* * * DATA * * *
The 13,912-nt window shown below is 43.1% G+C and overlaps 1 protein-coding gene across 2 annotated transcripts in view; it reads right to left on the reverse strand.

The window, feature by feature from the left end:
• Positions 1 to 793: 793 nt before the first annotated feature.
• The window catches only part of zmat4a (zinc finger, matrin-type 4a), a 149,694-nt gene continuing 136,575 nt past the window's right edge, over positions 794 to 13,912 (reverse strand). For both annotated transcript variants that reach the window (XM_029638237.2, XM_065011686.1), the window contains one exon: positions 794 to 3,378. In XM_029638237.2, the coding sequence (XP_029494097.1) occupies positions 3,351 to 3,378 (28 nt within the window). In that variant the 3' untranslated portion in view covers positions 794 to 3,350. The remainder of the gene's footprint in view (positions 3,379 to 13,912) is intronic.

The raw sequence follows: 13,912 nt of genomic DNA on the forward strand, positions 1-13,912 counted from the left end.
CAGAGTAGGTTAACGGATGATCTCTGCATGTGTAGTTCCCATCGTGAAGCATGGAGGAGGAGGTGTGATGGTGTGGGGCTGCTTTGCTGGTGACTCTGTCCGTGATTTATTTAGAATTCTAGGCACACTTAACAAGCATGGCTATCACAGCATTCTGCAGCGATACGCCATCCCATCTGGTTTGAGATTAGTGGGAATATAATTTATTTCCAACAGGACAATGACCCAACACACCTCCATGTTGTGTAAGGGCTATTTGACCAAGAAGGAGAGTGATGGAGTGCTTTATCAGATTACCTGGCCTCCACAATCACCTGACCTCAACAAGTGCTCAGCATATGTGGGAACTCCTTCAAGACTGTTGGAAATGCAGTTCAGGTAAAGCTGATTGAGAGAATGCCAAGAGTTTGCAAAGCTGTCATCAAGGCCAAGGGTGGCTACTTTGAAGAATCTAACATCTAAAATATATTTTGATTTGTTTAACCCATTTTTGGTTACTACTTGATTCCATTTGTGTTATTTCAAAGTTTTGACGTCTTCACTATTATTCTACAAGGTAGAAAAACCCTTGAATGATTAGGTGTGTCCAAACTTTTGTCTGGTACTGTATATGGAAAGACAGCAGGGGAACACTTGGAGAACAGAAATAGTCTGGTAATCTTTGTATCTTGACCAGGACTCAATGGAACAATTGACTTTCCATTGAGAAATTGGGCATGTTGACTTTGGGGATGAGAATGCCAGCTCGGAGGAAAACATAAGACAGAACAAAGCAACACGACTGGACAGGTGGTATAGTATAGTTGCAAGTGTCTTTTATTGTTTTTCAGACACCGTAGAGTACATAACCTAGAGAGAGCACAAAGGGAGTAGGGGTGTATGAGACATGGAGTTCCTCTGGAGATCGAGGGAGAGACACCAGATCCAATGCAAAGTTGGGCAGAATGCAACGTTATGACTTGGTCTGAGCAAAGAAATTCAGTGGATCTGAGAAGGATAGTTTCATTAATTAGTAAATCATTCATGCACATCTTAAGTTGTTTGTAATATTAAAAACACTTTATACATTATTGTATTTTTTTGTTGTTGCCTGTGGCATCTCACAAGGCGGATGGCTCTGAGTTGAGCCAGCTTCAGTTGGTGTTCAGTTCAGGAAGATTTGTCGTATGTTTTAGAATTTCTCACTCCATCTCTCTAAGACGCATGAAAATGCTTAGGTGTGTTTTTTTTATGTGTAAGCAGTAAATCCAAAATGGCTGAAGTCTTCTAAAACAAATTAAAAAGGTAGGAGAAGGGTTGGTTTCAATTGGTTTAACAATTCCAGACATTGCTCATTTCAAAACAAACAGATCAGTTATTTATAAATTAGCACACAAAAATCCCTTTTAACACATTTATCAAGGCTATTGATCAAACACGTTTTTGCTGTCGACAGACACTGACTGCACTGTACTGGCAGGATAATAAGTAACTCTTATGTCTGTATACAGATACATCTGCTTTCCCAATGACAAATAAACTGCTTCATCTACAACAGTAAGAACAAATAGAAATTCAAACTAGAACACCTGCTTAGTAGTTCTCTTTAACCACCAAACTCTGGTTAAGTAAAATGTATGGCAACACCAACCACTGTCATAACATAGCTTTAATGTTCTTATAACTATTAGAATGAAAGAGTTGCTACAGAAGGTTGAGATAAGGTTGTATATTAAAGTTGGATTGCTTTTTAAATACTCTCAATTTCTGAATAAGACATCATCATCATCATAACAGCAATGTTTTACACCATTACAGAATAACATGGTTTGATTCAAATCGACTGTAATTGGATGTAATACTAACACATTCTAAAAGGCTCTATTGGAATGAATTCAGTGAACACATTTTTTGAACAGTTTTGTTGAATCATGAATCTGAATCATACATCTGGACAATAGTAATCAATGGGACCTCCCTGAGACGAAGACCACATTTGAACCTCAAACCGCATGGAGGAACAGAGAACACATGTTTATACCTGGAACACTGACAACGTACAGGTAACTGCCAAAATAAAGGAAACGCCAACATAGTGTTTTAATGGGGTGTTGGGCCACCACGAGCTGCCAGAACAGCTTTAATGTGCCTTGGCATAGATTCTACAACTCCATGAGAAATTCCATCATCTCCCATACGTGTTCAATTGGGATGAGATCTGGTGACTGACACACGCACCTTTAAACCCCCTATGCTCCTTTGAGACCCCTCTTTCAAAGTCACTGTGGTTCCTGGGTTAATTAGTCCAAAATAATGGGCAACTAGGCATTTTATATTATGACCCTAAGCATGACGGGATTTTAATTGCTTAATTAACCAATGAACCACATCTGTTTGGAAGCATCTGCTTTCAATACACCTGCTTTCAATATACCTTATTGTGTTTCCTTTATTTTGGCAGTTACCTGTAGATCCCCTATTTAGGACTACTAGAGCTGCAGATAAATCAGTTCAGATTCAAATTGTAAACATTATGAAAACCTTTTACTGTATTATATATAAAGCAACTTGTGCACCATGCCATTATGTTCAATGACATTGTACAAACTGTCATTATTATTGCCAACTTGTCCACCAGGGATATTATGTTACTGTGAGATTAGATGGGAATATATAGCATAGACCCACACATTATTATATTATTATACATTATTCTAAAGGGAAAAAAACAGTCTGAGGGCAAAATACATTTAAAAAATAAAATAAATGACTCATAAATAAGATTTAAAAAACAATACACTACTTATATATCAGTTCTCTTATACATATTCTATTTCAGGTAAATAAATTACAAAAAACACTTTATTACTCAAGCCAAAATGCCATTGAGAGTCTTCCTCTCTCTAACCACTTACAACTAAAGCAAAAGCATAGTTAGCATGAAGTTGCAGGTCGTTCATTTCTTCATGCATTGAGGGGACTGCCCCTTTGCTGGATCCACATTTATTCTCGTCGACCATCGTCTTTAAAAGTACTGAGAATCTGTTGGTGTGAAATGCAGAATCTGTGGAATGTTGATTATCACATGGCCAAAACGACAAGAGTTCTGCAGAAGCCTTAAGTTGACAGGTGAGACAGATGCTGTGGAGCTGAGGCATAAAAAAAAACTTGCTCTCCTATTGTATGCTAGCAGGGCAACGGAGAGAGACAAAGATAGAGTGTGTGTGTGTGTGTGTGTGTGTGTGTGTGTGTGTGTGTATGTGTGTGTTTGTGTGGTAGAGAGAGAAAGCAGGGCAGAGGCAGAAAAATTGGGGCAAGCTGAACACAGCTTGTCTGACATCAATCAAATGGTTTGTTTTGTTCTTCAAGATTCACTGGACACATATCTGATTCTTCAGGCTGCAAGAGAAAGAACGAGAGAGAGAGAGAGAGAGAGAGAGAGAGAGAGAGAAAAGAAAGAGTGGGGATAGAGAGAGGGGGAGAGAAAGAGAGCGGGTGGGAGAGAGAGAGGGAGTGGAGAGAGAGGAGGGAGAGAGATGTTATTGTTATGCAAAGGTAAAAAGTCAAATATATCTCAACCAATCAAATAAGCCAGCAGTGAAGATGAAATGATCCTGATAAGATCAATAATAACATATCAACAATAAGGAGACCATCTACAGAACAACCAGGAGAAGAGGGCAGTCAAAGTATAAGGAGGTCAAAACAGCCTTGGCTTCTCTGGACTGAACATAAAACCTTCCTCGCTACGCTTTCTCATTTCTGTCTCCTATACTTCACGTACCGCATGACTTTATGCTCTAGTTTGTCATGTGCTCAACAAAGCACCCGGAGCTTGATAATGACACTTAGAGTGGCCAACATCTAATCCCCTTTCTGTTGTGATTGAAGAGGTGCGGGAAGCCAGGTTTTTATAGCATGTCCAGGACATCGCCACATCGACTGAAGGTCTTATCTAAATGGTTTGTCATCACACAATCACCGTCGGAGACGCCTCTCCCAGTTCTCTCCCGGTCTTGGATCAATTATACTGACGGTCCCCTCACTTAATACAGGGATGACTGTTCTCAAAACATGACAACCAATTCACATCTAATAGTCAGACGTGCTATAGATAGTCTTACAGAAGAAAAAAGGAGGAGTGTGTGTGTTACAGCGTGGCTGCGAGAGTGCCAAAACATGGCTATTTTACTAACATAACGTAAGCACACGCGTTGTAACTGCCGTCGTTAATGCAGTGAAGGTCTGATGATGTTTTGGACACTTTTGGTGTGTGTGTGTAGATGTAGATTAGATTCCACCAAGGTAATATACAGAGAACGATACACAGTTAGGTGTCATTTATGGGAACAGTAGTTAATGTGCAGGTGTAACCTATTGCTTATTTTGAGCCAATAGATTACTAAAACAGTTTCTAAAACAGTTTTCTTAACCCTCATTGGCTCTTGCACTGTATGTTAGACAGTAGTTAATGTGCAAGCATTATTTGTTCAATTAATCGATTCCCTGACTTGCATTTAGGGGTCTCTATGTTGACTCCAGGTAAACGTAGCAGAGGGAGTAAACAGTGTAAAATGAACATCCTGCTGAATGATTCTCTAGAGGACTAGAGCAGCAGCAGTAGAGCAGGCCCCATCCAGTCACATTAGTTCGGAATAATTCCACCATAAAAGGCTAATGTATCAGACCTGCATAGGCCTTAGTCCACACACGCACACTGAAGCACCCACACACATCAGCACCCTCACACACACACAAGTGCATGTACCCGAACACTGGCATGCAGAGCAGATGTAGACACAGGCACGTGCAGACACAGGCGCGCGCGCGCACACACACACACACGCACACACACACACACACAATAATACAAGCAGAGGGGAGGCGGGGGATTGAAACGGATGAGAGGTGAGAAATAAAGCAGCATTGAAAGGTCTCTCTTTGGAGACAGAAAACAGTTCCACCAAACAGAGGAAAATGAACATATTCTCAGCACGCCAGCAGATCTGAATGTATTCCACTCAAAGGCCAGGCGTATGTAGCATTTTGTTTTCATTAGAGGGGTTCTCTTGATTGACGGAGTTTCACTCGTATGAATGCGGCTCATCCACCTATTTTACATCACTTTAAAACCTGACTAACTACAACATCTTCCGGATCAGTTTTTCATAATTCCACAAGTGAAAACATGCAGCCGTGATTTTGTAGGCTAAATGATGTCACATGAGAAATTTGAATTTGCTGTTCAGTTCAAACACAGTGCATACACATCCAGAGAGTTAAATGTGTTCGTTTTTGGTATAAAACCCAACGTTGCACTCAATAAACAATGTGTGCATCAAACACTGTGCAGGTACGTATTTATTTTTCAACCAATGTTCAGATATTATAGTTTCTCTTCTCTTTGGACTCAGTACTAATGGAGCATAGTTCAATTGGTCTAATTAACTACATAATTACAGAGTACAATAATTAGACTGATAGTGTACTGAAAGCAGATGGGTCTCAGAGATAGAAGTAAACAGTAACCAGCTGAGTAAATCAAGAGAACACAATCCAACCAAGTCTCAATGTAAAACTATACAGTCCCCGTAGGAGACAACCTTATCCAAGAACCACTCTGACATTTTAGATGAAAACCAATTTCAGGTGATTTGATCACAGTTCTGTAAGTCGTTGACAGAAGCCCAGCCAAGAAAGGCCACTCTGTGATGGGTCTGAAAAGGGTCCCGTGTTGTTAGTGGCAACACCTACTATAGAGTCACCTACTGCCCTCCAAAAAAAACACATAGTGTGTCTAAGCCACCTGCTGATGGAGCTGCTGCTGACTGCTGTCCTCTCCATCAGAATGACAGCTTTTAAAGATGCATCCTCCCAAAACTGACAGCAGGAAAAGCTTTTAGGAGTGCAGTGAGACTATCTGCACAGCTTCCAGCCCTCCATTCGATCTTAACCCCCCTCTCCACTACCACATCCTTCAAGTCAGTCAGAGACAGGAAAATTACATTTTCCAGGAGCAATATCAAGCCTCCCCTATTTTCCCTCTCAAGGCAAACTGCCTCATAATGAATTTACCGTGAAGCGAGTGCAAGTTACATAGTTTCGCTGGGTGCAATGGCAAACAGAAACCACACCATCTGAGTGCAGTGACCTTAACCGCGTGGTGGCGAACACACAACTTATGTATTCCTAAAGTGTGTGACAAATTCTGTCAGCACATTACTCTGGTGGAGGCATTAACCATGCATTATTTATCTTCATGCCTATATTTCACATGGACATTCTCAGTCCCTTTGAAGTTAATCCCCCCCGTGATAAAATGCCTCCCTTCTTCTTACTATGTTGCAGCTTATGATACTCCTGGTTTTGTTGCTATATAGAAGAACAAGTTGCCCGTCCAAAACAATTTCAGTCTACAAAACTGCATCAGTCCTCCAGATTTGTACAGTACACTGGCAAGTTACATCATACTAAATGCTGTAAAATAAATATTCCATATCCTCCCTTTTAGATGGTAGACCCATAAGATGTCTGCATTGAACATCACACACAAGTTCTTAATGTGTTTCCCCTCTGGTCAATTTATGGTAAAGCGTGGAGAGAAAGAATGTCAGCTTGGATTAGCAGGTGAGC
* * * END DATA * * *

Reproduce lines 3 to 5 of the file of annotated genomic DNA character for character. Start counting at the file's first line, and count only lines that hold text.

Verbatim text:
• Positions 1 to 793: 793 nt before the first annotated feature.
• The window catches only part of zmat4a (zinc finger, matrin-type 4a), a 149,694-nt gene continuing 136,575 nt past the window's right edge, over positions 794 to 13,912 (reverse strand). For both annotated transcript variants that reach the window (XM_029638237.2, XM_065011686.1), the window contains one exon: positions 794 to 3,378. In XM_029638237.2, the coding sequence (XP_029494097.1) occupies positions 3,351 to 3,378 (28 nt within the window). In that variant the 3' untranslated portion in view covers positions 794 to 3,350. The remainder of the gene's footprint in view (positions 3,379 to 13,912) is intronic.

The raw sequence follows: 13,912 nt of genomic DNA on the forward strand, positions 1-13,912 counted from the left end.